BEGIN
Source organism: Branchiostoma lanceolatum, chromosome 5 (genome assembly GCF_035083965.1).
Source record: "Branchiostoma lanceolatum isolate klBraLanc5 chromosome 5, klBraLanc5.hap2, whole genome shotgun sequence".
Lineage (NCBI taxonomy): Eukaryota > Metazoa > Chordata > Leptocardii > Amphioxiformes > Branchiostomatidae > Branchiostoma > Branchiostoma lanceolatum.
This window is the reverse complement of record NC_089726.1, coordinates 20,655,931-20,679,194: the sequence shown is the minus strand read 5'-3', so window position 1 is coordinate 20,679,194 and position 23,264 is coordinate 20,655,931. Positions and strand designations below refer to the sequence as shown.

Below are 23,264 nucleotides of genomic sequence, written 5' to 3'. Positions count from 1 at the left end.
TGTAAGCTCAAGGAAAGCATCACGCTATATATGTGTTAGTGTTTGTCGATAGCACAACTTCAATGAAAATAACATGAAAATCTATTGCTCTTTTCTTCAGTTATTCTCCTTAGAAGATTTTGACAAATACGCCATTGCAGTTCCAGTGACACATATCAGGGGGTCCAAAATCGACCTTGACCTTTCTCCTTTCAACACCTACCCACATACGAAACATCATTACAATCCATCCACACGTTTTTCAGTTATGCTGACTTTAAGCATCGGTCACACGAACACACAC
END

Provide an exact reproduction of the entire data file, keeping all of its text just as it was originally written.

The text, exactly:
Source organism: Branchiostoma lanceolatum, chromosome 5 (genome assembly GCF_035083965.1).
Source record: "Branchiostoma lanceolatum isolate klBraLanc5 chromosome 5, klBraLanc5.hap2, whole genome shotgun sequence".
Lineage (NCBI taxonomy): Eukaryota > Metazoa > Chordata > Leptocardii > Amphioxiformes > Branchiostomatidae > Branchiostoma > Branchiostoma lanceolatum.
This window is the reverse complement of record NC_089726.1, coordinates 20,655,931-20,679,194: the sequence shown is the minus strand read 5'-3', so window position 1 is coordinate 20,679,194 and position 23,264 is coordinate 20,655,931. Positions and strand designations below refer to the sequence as shown.

Below are 23,264 nucleotides of genomic sequence, written 5' to 3'. Positions count from 1 at the left end.
TGTAAGCTCAAGGAAAGCATCACGCTATATATGTGTTAGTGTTTGTCGATAGCACAACTTCAATGAAAATAACATGAAAATCTATTGCTCTTTTCTTCAGTTATTCTCCTTAGAAGATTTTGACAAATACGCCATTGCAGTTCCAGTGACACATATCAGGGGGTCCAAAATCGACCTTGACCTTTCTCCTTTCAACACCTACCCACATACGAAACATCATTACAATCCATCCACACGTTTTTCAGTTATGCTGACTTTAAGCATCGGTCACACGAACACACAC